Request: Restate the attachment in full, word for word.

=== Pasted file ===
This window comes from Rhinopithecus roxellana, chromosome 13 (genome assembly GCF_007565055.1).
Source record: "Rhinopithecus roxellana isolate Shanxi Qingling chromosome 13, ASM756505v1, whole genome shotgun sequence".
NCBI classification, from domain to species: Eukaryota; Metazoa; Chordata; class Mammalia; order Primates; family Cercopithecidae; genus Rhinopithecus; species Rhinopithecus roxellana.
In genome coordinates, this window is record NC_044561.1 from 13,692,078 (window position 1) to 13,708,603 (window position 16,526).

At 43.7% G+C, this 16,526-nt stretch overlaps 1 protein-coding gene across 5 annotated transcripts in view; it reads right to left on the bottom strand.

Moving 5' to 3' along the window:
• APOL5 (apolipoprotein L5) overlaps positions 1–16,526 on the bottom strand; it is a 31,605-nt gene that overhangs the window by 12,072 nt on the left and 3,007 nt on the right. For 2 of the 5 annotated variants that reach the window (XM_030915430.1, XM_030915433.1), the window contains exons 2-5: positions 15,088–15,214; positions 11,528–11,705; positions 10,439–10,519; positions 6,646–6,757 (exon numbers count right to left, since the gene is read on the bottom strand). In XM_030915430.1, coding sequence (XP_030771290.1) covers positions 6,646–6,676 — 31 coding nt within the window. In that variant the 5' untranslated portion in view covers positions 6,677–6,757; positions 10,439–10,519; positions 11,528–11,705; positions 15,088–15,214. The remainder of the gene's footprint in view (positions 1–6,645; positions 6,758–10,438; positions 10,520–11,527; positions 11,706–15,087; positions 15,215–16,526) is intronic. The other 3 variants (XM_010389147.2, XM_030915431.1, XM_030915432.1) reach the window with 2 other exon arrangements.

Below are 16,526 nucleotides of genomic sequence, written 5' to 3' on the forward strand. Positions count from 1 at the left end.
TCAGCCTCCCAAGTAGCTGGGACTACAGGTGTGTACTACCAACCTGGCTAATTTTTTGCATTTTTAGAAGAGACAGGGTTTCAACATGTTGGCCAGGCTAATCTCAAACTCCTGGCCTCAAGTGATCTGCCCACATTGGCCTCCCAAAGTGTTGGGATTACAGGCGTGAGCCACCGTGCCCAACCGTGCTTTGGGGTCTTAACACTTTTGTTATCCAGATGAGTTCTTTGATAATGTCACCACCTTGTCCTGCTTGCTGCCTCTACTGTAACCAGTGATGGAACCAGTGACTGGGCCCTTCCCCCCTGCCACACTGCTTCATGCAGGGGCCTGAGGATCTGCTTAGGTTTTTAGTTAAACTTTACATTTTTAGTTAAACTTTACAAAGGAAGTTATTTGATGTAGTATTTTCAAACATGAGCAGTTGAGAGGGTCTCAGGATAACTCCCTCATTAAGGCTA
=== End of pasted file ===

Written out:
This window comes from Rhinopithecus roxellana, chromosome 13 (genome assembly GCF_007565055.1).
Source record: "Rhinopithecus roxellana isolate Shanxi Qingling chromosome 13, ASM756505v1, whole genome shotgun sequence".
NCBI classification, from domain to species: Eukaryota; Metazoa; Chordata; class Mammalia; order Primates; family Cercopithecidae; genus Rhinopithecus; species Rhinopithecus roxellana.
In genome coordinates, this window is record NC_044561.1 from 13,692,078 (window position 1) to 13,708,603 (window position 16,526).

At 43.7% G+C, this 16,526-nt stretch overlaps 1 protein-coding gene across 5 annotated transcripts in view; it reads right to left on the bottom strand.

Moving 5' to 3' along the window:
• APOL5 (apolipoprotein L5) overlaps positions 1–16,526 on the bottom strand; it is a 31,605-nt gene that overhangs the window by 12,072 nt on the left and 3,007 nt on the right. For 2 of the 5 annotated variants that reach the window (XM_030915430.1, XM_030915433.1), the window contains exons 2-5: positions 15,088–15,214; positions 11,528–11,705; positions 10,439–10,519; positions 6,646–6,757 (exon numbers count right to left, since the gene is read on the bottom strand). In XM_030915430.1, coding sequence (XP_030771290.1) covers positions 6,646–6,676 — 31 coding nt within the window. In that variant the 5' untranslated portion in view covers positions 6,677–6,757; positions 10,439–10,519; positions 11,528–11,705; positions 15,088–15,214. The remainder of the gene's footprint in view (positions 1–6,645; positions 6,758–10,438; positions 10,520–11,527; positions 11,706–15,087; positions 15,215–16,526) is intronic. The other 3 variants (XM_010389147.2, XM_030915431.1, XM_030915432.1) reach the window with 2 other exon arrangements.

Below are 16,526 nucleotides of genomic sequence, written 5' to 3' on the forward strand. Positions count from 1 at the left end.
TCAGCCTCCCAAGTAGCTGGGACTACAGGTGTGTACTACCAACCTGGCTAATTTTTTGCATTTTTAGAAGAGACAGGGTTTCAACATGTTGGCCAGGCTAATCTCAAACTCCTGGCCTCAAGTGATCTGCCCACATTGGCCTCCCAAAGTGTTGGGATTACAGGCGTGAGCCACCGTGCCCAACCGTGCTTTGGGGTCTTAACACTTTTGTTATCCAGATGAGTTCTTTGATAATGTCACCACCTTGTCCTGCTTGCTGCCTCTACTGTAACCAGTGATGGAACCAGTGACTGGGCCCTTCCCCCCTGCCACACTGCTTCATGCAGGGGCCTGAGGATCTGCTTAGGTTTTTAGTTAAACTTTACATTTTTAGTTAAACTTTACAAAGGAAGTTATTTGATGTAGTATTTTCAAACATGAGCAGTTGAGAGGGTCTCAGGATAACTCCCTCATTAAGGCTA